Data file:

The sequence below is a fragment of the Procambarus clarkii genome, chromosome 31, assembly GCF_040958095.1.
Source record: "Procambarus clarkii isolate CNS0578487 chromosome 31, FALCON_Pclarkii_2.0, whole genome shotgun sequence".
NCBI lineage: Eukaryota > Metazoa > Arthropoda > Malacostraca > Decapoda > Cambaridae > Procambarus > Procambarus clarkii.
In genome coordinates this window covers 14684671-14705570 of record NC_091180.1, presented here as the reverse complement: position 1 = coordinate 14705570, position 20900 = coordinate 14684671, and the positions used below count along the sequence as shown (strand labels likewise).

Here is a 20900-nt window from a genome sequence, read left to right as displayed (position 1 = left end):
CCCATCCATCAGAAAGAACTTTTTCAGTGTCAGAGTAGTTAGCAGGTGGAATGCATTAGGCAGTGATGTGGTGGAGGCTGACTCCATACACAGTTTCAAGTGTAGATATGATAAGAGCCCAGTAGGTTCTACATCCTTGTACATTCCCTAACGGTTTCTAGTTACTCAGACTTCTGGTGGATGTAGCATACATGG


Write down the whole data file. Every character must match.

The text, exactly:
The sequence below is a fragment of the Procambarus clarkii genome, chromosome 31, assembly GCF_040958095.1.
Source record: "Procambarus clarkii isolate CNS0578487 chromosome 31, FALCON_Pclarkii_2.0, whole genome shotgun sequence".
NCBI lineage: Eukaryota > Metazoa > Arthropoda > Malacostraca > Decapoda > Cambaridae > Procambarus > Procambarus clarkii.
In genome coordinates this window covers 14684671-14705570 of record NC_091180.1, presented here as the reverse complement: position 1 = coordinate 14705570, position 20900 = coordinate 14684671, and the positions used below count along the sequence as shown (strand labels likewise).

Here is a 20900-nt window from a genome sequence, read left to right as displayed (position 1 = left end):
CCCATCCATCAGAAAGAACTTTTTCAGTGTCAGAGTAGTTAGCAGGTGGAATGCATTAGGCAGTGATGTGGTGGAGGCTGACTCCATACACAGTTTCAAGTGTAGATATGATAAGAGCCCAGTAGGTTCTACATCCTTGTACATTCCCTAACGGTTTCTAGTTACTCAGACTTCTGGTGGATGTAGCATACATGG